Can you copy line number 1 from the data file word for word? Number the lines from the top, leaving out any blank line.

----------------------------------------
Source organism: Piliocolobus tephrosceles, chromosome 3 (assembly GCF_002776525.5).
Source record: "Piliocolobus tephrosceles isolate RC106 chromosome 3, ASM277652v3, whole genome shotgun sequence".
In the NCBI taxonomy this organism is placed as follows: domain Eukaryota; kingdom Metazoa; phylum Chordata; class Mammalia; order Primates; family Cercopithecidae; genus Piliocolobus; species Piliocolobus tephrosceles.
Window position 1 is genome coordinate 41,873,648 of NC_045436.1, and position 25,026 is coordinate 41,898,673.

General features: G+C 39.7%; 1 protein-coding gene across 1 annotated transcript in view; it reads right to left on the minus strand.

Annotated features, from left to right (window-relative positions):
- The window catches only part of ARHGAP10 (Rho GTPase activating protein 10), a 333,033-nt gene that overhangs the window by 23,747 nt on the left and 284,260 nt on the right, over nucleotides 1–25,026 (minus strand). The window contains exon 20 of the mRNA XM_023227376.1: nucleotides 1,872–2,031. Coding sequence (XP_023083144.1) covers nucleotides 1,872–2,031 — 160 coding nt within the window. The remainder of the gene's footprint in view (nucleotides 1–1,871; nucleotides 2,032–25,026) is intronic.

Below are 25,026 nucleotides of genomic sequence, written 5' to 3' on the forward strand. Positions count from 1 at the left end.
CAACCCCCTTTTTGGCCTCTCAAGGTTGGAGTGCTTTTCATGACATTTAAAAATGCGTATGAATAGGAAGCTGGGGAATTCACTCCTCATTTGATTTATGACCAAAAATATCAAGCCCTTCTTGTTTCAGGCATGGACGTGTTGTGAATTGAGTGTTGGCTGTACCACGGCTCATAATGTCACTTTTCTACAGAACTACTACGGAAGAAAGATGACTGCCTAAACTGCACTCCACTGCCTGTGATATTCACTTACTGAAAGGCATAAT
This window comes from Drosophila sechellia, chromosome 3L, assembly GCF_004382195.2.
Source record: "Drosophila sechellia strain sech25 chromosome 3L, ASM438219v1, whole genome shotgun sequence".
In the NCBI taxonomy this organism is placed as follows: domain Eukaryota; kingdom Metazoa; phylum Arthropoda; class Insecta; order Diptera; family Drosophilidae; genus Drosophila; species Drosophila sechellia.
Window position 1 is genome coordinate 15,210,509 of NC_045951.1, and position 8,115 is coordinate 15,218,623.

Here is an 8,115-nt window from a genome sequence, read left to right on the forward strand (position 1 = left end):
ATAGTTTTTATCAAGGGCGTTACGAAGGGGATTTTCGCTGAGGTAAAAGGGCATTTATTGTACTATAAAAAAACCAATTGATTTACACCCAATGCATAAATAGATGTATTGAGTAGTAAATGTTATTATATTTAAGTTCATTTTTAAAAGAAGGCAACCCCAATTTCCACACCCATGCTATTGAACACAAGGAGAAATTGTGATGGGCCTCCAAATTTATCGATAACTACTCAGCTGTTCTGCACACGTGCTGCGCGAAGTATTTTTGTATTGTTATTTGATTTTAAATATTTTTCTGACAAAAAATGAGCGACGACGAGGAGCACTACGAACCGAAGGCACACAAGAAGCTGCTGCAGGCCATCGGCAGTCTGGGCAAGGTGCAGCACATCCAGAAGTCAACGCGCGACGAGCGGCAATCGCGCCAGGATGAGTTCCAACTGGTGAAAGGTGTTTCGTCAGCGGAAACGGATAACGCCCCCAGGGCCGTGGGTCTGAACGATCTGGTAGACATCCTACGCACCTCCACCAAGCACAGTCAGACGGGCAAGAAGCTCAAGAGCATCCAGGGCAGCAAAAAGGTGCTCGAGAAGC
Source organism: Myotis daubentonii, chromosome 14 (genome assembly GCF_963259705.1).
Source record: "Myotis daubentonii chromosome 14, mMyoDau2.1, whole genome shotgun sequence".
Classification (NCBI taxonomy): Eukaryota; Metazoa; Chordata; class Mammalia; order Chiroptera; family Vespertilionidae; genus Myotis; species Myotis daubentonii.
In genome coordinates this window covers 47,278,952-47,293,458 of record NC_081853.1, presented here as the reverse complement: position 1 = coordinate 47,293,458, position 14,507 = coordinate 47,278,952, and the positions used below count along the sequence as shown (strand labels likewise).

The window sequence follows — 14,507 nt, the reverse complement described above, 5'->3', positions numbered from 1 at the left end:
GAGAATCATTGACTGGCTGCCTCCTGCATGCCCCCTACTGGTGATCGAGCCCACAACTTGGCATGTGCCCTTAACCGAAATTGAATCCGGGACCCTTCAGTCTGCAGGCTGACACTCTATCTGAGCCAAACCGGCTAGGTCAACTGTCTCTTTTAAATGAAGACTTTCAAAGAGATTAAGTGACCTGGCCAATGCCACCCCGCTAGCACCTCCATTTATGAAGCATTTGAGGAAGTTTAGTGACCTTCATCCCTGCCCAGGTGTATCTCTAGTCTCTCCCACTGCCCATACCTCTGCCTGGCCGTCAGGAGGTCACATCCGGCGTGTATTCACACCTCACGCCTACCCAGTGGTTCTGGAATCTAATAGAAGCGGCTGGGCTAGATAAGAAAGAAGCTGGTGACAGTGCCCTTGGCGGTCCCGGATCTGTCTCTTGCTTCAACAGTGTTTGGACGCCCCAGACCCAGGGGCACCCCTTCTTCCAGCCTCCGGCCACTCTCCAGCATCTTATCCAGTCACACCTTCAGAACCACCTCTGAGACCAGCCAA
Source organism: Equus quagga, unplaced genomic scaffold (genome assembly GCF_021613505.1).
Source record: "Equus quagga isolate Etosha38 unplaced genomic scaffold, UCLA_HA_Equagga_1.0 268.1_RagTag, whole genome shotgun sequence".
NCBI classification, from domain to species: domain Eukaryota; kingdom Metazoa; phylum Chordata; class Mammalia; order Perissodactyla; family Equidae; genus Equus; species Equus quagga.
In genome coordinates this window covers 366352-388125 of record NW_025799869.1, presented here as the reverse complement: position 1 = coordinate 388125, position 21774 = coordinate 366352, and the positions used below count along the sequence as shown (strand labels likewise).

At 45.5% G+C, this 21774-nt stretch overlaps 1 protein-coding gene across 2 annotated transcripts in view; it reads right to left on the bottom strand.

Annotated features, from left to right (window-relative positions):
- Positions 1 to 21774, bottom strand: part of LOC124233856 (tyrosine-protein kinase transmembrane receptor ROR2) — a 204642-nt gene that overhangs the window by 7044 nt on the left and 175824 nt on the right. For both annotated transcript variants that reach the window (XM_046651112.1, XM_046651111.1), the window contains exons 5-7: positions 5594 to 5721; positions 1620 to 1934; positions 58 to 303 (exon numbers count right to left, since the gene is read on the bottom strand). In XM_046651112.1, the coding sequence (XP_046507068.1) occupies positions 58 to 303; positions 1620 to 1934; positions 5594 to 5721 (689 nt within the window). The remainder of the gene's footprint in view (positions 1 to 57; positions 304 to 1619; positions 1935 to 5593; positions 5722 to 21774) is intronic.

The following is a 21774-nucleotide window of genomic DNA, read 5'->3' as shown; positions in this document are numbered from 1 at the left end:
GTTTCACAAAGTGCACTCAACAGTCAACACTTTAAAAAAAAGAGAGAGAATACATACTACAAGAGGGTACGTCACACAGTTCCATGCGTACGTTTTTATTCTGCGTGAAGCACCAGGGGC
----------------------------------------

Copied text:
Source organism: Piliocolobus tephrosceles, chromosome 3 (assembly GCF_002776525.5).